Concrete Pavement Distress

Linear Cracking

These cracks divide the slab into two or three pieces and are usually caused by a combination of repeated traffic loading, thermal gradient curling, and repeated moisture loading. Slabs divided into four or more pieces are counted as divided slabs. Hairline cracks only a few feet long and not extending across the entire slab are counted as shrinkage cracks.

Severity Levels

Low Non-filled cracks less than 0.5-inch or filled cracks of any width with the filler in satisfactory condition.  No faulting exists. 

Medium One of the following conditions exists: (1) non-filled crack with a width between 0.5 and 2.0 inches; (2) non-filled crack of any width less than 2.0 inches with faulting of less than 0.375 inch; or (3) filled crack of any width faulting less than 0.375 inches.

High One of the following conditions exists: (1) non-filled crack with a width greater than 2.0 inches, or (2) filled or non-filled crack of any width with faulting greater than 0.375 inches.

How to Measure

After severity has been identified, the distress is recorded as one slab.  If two medium severity cracks fall within one slab, the slab is counted as having one high severity crack. Slabs divided into four or more pieces are counted as divided slabs. In reinforced slabs, cracks less than 0.5-inch wide are counted as shrinkage cracks. Slabs longer than 29.5 feet are divided into “virtual slabs” of approximately equal length, with joints in perfect condition.

Edited From: Concrete Surfaced Roads & Parking lots, PAVER Distress Identification Manual, Developed by: US Army Corps of Engineers ERDC-CERL, M.Y. Shahin and S.D. Kohn. Photographs from Zimmer Consultants

Corner Break

A corner break is a crack that intersects the joints at a distance less than or equal to half the slab length on both sides, measured from the corner of the slab.  For example, a slab measuring 11.5 by 20 feet that has a crack 5 feet on one side and 11.5 feet on the other side is not considered a corner break; it is a diagonal crack. However, a crack that intersects 4 feet on one side and 8 feet on the other is considered a corner break. A corner break differs from a corner spall in that the crack extends vertically through the entire slab thickness, whereas a corner spall intersects the joint at an angle. Load repetition combined with loss of support and curling stresses usually cause corner breaks.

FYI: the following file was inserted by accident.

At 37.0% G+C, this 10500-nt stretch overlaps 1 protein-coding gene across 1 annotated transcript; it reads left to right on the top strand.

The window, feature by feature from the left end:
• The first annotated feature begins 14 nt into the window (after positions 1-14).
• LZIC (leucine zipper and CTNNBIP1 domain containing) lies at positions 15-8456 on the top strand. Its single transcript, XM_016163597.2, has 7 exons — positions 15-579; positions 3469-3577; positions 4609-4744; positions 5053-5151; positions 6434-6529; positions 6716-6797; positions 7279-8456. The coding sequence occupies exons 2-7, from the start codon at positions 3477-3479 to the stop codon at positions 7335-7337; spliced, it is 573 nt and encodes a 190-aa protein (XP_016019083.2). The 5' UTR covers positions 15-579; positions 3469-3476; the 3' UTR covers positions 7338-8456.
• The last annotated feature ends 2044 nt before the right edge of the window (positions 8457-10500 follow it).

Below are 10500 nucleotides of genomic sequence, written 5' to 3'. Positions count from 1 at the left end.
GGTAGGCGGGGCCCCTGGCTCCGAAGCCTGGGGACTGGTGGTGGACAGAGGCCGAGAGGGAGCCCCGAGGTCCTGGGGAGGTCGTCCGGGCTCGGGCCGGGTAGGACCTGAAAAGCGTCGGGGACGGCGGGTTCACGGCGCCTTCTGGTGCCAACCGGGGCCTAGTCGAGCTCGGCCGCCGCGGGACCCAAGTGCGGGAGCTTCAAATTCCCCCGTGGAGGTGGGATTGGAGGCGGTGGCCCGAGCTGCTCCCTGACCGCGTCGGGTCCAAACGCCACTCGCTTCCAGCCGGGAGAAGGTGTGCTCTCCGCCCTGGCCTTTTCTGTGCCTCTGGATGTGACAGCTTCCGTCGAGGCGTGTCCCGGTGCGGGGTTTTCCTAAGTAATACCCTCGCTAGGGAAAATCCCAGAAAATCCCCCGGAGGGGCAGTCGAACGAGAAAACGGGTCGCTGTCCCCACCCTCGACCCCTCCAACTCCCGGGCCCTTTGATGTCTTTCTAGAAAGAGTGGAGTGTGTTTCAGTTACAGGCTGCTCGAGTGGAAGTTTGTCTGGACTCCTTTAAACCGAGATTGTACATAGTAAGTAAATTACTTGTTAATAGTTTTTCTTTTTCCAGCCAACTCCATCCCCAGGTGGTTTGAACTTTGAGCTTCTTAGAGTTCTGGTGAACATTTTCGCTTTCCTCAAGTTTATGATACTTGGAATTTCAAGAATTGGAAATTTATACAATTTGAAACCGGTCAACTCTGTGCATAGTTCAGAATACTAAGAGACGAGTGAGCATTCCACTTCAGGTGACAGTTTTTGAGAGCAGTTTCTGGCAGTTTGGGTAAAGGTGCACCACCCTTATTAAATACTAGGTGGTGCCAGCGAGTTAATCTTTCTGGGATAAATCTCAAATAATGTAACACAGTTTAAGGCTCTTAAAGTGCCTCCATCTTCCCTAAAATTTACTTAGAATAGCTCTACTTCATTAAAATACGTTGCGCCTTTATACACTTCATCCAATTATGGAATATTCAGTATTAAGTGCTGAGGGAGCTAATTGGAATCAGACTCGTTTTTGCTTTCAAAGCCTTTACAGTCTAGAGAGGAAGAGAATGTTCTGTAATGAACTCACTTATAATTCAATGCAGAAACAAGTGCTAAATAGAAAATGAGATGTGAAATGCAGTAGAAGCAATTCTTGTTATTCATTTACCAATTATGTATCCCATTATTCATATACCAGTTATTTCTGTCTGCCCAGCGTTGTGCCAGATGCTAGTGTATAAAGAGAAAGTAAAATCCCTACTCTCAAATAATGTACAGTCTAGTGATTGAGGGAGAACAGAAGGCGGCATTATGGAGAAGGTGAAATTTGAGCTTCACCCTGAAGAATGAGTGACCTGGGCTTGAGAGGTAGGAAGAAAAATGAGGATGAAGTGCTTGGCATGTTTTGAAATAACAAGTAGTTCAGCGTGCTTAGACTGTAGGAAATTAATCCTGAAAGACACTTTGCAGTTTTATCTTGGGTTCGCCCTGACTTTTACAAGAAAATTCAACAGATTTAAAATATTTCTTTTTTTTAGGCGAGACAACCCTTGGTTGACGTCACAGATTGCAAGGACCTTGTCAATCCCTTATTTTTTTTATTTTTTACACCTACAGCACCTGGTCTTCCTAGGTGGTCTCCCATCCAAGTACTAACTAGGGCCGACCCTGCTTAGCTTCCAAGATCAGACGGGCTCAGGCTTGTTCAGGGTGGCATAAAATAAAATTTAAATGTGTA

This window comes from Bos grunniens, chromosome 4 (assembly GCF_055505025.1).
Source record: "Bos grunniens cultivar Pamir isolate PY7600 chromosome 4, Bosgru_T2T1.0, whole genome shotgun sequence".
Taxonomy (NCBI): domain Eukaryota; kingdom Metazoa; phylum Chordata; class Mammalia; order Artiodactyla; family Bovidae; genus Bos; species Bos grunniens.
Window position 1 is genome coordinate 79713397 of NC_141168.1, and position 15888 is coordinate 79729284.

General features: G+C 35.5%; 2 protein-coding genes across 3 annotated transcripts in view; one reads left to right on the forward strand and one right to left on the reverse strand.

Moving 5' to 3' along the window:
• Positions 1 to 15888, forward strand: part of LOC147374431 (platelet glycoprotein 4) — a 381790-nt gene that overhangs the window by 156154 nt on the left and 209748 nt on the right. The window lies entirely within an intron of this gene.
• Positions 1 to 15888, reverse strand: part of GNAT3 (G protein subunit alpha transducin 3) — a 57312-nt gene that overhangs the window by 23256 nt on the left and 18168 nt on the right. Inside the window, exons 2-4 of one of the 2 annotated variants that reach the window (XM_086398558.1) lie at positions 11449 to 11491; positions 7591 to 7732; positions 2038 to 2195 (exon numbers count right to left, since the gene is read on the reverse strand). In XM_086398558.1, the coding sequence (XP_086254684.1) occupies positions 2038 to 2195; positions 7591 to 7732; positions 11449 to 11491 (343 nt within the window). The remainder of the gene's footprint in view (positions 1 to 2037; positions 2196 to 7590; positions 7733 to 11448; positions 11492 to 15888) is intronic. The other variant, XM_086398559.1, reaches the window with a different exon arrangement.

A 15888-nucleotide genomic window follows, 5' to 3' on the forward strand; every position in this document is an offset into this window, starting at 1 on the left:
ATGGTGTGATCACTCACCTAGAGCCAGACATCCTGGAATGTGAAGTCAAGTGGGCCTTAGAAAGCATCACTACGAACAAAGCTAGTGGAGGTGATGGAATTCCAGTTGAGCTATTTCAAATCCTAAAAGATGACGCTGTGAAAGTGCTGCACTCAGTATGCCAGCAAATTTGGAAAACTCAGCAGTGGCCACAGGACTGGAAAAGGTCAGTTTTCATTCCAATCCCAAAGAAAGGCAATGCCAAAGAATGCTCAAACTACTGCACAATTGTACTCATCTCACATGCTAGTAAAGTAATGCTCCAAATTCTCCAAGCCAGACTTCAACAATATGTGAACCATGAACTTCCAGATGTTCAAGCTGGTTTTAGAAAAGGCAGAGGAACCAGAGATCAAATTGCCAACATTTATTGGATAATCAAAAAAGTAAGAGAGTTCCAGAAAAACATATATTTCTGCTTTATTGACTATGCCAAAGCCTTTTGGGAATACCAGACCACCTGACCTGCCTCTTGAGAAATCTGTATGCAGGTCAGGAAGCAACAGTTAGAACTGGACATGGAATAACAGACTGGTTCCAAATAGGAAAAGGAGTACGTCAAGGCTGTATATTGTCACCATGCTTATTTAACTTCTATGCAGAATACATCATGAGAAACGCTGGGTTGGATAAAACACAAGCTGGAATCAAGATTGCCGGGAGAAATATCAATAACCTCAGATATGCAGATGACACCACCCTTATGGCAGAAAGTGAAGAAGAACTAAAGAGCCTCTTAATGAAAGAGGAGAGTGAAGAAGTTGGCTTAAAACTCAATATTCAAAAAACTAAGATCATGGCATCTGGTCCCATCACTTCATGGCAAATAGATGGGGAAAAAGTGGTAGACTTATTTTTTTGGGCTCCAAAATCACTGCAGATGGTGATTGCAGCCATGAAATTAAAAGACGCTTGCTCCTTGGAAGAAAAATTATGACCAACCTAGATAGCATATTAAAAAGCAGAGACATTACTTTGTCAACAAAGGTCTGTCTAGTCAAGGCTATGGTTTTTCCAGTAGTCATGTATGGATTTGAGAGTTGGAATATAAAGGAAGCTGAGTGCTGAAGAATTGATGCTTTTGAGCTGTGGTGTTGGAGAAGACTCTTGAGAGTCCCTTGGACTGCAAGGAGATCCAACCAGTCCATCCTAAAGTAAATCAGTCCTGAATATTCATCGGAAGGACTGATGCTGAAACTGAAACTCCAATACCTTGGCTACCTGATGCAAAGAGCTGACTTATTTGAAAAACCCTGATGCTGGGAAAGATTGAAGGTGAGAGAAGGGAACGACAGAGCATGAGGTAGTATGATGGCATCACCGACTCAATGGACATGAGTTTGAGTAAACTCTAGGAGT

Severity Levels

Low Break is defined by a low severity crack. A low severity crack is less than 0.5-inch, cracks of any width with satisfactory filler, no faulting. The area between the break and the joints is not cracked or may be lightly cracked. 

Medium Break is defined by medium severity crack and/or the area between the break and the joints has a medium crack. A medium severity crack is a non-filled crack between 0.5 and 2.0 inches, a non-filled crack less than 2.0 inches with faulting less than 0.375-inch, or a filled crack with faulting less than 0.375-inch.

High Break is defined by a high severity crack and/or the area between the break and the joints is highly cracked.  A high severity crack is a non-filled crack greater than 2.0 inches wide, or any filled or non-filled crack with faulting greater than 0.375 inch.

How to Measure

Distressed slab is recorded as one slab if it:

  1. Contains a single corner break
  2. Contains more than one break of a particular severity.
  3. Contains two or more breaks of different severities.  For two or more breaks, the highest level of severity should be recorded.  For example, a slab containing both low and medium severity corner breaks should be counted as one slab with a medium severity break.

Edited From: Concrete Surfaced Roads & Parking lots, PAVER Distress Identification Manual, Developed by: US Army Corps of Engineers ERDC-CERL, M.Y. Shahin and S.D. Kohn. Photographs from Zimmer Consultants

Divided Slab

Slab is divided by cracks into four or more pieces due to overloading and/or inadequate support.  If all pieces or cracks are contained within a corner break, the distress is categorized as a severe corner break.

Severity Levels

The table lists severity levels for divided slabs.

SEVERITY OF MAJORITY OF CRACKSNUMBER OF PIECES IN CRACKED SLAB
4 to 56 to 8More than 8
LLLM
MLMH
HMHH

How to Measure

If the divided slab us medium or high severity, no other distress is counted for that slab.

Edited From: Concrete Surfaced Roads & Parking lots, PAVER Distress Identification Manual, Developed by: US Army Corps of Engineers ERDC-CERL, M.Y. Shahin and S.D. Kohn. Photographs from Zimmer Consultants.

Faulting

Description

Faulting is the difference in elevation across a joint. Some common causes of faulting are:

  1. Settlement because of soft foundation
  2. Pumping or eroding of material from under the slab
  3. Curling of the slab edges due to temperature and moisture changes

Severity Levels

Severity levels are defined by the difference in elevation across the joint as indicated in the Table.

SEVERITY LEVELDIFFERENCE IN ELEVATION
L1/8 AND ≤ 3/8 IN. (> 3 AND ≤ 10 MM)
M3/8 AND ≤ 3/4 IN. (> 3 AND ≤ 10 MM)
H> 3/4 IN. (> 19 MM)

How to Count

Faulting across a joint is counted as one slab. Only affected slabs are counted.  Faults across a crack are not counted but are considered when defining the crack severity.

Edited From: Concrete Surfaced Roads & Parking lots, PAVER Distress Identification Manual, Developed by: US Army Corps of Engineers ERDC-CERL, M.Y. Shahin and S.D. Kohn. Photographs from Zimmer Consultants.